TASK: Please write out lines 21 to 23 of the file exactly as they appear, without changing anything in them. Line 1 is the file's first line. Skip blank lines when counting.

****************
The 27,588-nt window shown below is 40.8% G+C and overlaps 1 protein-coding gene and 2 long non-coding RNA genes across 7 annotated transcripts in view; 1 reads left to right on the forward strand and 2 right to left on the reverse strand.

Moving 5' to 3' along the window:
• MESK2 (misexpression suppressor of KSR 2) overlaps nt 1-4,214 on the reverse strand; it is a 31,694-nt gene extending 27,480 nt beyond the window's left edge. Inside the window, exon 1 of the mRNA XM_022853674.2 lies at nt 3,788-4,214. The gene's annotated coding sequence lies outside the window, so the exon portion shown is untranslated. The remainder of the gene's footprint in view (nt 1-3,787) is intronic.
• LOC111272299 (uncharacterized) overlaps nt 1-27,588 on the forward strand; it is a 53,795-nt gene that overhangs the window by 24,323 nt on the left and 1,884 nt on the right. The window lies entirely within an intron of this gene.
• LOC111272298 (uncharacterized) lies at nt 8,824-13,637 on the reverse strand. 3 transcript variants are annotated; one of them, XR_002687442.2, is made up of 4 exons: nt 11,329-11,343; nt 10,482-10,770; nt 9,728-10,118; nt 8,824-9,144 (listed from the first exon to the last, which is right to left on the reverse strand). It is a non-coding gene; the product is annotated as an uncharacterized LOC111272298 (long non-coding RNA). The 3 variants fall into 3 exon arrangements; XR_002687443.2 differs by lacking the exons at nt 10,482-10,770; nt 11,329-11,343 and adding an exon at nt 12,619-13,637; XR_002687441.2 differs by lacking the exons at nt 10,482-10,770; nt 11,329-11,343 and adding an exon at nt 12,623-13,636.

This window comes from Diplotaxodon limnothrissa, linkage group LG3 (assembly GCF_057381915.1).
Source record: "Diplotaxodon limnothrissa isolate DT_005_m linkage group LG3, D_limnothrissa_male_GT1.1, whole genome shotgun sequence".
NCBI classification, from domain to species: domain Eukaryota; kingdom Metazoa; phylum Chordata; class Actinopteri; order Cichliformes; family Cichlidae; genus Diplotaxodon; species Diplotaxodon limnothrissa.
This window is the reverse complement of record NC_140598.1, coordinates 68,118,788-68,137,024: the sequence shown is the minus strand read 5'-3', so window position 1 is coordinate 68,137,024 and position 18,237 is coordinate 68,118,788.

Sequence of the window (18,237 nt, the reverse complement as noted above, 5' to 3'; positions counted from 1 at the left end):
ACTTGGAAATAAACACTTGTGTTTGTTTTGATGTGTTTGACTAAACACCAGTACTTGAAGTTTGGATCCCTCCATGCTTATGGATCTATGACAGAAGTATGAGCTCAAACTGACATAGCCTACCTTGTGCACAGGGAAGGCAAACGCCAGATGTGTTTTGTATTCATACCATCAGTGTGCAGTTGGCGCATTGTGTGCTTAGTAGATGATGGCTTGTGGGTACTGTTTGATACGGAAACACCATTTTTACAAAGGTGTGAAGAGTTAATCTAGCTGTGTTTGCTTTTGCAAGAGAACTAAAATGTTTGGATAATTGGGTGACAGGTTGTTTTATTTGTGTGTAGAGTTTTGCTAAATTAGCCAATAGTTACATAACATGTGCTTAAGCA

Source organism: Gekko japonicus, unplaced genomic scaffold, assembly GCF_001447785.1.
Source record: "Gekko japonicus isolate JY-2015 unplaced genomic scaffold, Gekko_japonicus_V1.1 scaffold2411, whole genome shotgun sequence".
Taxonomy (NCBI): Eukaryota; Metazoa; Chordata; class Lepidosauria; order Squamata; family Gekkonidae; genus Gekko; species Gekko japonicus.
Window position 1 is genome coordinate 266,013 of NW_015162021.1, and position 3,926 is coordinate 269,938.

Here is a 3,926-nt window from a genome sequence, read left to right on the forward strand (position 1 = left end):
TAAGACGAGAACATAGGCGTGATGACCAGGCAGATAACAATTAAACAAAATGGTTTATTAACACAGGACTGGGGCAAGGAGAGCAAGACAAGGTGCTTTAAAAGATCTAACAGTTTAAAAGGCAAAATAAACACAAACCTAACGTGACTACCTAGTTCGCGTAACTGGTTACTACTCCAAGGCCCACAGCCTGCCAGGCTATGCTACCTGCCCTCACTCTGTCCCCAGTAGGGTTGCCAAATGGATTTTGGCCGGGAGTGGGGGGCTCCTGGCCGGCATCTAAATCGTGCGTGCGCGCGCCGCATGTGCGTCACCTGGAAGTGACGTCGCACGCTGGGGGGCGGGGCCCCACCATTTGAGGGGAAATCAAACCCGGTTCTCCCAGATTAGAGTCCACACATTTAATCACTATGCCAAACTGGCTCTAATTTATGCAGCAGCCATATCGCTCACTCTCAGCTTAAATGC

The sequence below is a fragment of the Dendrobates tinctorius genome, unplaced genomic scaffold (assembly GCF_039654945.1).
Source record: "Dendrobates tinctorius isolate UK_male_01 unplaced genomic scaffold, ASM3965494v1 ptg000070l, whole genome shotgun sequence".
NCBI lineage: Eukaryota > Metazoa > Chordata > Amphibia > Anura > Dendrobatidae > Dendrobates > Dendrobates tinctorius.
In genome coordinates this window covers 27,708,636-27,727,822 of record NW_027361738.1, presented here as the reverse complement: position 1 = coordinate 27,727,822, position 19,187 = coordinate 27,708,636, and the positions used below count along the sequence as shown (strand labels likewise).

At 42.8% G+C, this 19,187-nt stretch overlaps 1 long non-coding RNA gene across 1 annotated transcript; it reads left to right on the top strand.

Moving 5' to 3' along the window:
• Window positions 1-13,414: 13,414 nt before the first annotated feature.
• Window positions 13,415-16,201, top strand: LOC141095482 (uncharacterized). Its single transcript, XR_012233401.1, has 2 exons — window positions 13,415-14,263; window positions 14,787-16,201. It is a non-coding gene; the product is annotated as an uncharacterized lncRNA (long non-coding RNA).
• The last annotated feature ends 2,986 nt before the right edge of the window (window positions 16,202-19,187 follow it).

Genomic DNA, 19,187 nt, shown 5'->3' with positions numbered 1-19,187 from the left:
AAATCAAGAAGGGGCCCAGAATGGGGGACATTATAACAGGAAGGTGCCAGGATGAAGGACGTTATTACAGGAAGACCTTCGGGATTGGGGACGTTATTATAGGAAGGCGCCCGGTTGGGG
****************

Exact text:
In genome coordinates this window covers 27,708,636-27,727,822 of record NW_027361738.1, presented here as the reverse complement: position 1 = coordinate 27,727,822, position 19,187 = coordinate 27,708,636, and the positions used below count along the sequence as shown (strand labels likewise).

At 42.8% G+C, this 19,187-nt stretch overlaps 1 long non-coding RNA gene across 1 annotated transcript; it reads left to right on the top strand.

Moving 5' to 3' along the window: